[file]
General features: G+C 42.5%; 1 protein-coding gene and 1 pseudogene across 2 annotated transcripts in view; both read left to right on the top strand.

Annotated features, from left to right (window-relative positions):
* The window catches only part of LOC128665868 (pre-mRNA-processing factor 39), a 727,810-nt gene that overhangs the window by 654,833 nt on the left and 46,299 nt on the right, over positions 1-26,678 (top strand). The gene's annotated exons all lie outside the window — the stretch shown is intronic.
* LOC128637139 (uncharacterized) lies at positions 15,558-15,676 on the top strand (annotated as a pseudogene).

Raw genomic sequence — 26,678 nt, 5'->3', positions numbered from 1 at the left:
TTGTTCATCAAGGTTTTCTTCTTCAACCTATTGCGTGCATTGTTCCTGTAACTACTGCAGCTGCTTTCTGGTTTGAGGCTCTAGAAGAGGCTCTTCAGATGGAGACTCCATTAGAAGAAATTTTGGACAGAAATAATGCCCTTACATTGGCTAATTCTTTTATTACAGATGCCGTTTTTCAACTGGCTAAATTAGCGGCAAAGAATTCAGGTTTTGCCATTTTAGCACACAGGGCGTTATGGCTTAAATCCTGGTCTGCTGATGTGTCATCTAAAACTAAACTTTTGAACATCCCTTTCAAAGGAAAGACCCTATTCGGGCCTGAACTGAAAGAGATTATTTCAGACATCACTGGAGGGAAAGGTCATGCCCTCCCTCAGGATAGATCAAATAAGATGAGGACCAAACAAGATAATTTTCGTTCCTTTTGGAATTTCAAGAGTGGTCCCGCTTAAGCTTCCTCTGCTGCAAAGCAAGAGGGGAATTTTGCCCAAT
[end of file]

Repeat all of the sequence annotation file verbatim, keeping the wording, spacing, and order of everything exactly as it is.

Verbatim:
General features: G+C 42.5%; 1 protein-coding gene and 1 pseudogene across 2 annotated transcripts in view; both read left to right on the top strand.

Annotated features, from left to right (window-relative positions):
* The window catches only part of LOC128665868 (pre-mRNA-processing factor 39), a 727,810-nt gene that overhangs the window by 654,833 nt on the left and 46,299 nt on the right, over positions 1-26,678 (top strand). The gene's annotated exons all lie outside the window — the stretch shown is intronic.
* LOC128637139 (uncharacterized) lies at positions 15,558-15,676 on the top strand (annotated as a pseudogene).

Raw genomic sequence — 26,678 nt, 5'->3', positions numbered from 1 at the left:
TTGTTCATCAAGGTTTTCTTCTTCAACCTATTGCGTGCATTGTTCCTGTAACTACTGCAGCTGCTTTCTGGTTTGAGGCTCTAGAAGAGGCTCTTCAGATGGAGACTCCATTAGAAGAAATTTTGGACAGAAATAATGCCCTTACATTGGCTAATTCTTTTATTACAGATGCCGTTTTTCAACTGGCTAAATTAGCGGCAAAGAATTCAGGTTTTGCCATTTTAGCACACAGGGCGTTATGGCTTAAATCCTGGTCTGCTGATGTGTCATCTAAAACTAAACTTTTGAACATCCCTTTCAAAGGAAAGACCCTATTCGGGCCTGAACTGAAAGAGATTATTTCAGACATCACTGGAGGGAAAGGTCATGCCCTCCCTCAGGATAGATCAAATAAGATGAGGACCAAACAAGATAATTTTCGTTCCTTTTGGAATTTCAAGAGTGGTCCCGCTTAAGCTTCCTCTGCTGCAAAGCAAGAGGGGAATTTTGCCCAAT